On monday this week, Gerard vanne Smeed posted a blog article with many photos of the Tauros cattle from Kettingdijk in the Netherlands. Also with the link to the flickR page for more photos. It was awesome to the so many photos of a large Tauros cattle herd, as it is pretty hard to find good photos of the project on the web.
The herd consists of crossbreeds and possibly also pure individuals of Limia and maybe also Maremmana as well as a pure Maronesa bull. The influence of Highland cattle still shows in a number of individuals that have the brindle coat colour pattern (see here or here for example). The Highland influence also shows in the colour and horns of this cow. Some individuals could easily be sold as Heck cattle, such as this bull or these cows. Interestingly, one bull is very pale-coloured, perhaps a combination of Maremmana and Highland colour alleles. There are also bulls with a correct colour such as this one. The adult bull on this photo also looks nice. Concerning the sexual dimorphism, there are lightly coloured cows but also many dark cows, bulls can be wholly black but about the half seems to have a colour saddle. So the sexual dichromatism is not very marked in the herd. Also, the bulls seem to be barely larger than the cows, which might be because they are not fully grown yet. All of the bulls seem to have a hump, which is good. The bulls are muscular overall, they just need longer legs. If I had to rank these Tauros cattle, I would say they are somewhere between Heck cattle and Taurus cattle.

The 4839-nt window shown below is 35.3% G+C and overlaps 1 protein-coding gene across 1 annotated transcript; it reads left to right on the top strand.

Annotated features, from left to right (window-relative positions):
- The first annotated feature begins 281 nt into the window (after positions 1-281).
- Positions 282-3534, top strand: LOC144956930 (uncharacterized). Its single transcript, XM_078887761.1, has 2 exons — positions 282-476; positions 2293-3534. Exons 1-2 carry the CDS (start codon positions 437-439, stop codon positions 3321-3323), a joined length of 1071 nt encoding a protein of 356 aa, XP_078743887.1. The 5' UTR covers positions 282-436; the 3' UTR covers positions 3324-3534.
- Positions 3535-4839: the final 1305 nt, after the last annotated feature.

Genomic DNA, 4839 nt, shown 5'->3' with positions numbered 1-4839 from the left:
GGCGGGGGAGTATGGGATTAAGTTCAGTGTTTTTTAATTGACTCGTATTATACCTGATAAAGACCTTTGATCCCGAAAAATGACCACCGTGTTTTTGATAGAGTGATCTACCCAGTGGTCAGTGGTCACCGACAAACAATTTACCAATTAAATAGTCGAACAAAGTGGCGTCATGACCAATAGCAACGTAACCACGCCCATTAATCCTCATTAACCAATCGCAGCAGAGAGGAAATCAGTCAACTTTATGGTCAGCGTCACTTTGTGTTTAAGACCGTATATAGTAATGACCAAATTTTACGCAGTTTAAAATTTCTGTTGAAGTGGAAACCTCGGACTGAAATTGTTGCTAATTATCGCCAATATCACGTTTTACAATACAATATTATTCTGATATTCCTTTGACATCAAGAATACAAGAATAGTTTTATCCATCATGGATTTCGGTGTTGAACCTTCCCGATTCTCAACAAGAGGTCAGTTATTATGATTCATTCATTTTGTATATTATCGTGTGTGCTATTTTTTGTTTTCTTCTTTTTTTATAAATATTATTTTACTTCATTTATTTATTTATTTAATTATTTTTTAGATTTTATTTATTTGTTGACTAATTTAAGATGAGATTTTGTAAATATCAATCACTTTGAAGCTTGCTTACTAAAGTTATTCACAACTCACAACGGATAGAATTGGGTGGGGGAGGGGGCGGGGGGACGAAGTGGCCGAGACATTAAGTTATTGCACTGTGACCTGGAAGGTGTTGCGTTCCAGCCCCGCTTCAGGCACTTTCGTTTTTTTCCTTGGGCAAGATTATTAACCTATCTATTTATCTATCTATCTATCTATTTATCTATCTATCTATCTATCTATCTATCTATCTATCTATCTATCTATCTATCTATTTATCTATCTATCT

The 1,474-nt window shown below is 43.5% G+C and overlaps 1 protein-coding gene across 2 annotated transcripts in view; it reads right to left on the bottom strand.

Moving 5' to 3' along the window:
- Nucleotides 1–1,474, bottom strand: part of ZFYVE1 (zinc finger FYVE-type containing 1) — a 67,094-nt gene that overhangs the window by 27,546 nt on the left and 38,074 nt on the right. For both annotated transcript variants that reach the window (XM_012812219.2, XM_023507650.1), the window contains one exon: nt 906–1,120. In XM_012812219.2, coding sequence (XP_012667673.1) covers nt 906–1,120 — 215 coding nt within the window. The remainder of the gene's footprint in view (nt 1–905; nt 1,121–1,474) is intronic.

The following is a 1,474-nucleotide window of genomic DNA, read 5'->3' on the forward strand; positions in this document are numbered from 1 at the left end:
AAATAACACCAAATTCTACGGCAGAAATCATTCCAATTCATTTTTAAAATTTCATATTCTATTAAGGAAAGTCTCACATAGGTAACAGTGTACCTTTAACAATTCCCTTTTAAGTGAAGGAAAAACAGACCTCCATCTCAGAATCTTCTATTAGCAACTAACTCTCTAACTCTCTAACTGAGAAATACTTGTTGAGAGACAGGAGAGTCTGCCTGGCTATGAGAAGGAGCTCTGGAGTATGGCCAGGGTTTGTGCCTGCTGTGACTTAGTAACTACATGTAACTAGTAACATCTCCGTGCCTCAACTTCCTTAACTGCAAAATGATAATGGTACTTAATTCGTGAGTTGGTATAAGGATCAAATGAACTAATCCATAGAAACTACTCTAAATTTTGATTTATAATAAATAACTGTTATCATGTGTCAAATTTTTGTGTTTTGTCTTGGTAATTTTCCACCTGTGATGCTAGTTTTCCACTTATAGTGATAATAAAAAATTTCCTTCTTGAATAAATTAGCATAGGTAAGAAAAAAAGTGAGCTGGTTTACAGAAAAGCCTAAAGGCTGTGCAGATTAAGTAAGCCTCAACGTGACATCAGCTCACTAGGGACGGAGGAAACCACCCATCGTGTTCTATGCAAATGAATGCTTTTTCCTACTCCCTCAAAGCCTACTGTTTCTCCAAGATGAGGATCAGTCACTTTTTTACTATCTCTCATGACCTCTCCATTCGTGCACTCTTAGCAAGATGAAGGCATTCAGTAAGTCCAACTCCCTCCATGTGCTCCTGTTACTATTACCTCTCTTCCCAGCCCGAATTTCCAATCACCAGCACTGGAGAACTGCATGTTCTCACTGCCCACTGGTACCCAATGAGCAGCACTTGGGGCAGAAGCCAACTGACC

The Tauros Programme seems to have a different approach to the breeding. While most "breeding-back" projects breed by selecting a chief bull and selecting out individuals that do not fit the standards, the Tauros Programme seemingly let the cattle breed for themselves with many bulls in one herd, with barely any selection (the fact that there are still brindle individuals suggests to me that no selection has taken place yet, as this trait is dominant and easy to select out). Maybe the selection phase has not started yet. I think it is good that the cattle have bull competition in their breeding, as this enables natural selection, but I think this phase is too early for that. It will be very difficult to raise the quality* of the herds this way, except if all bulls were quality bulls. Again, maybe the selective breeding phase has not started yet and they will start selective breeding in the next months or years.
*By quality I mean the resemblance to the aurochs in its morphological traits, not the surviving capacity, behaviour or other traits.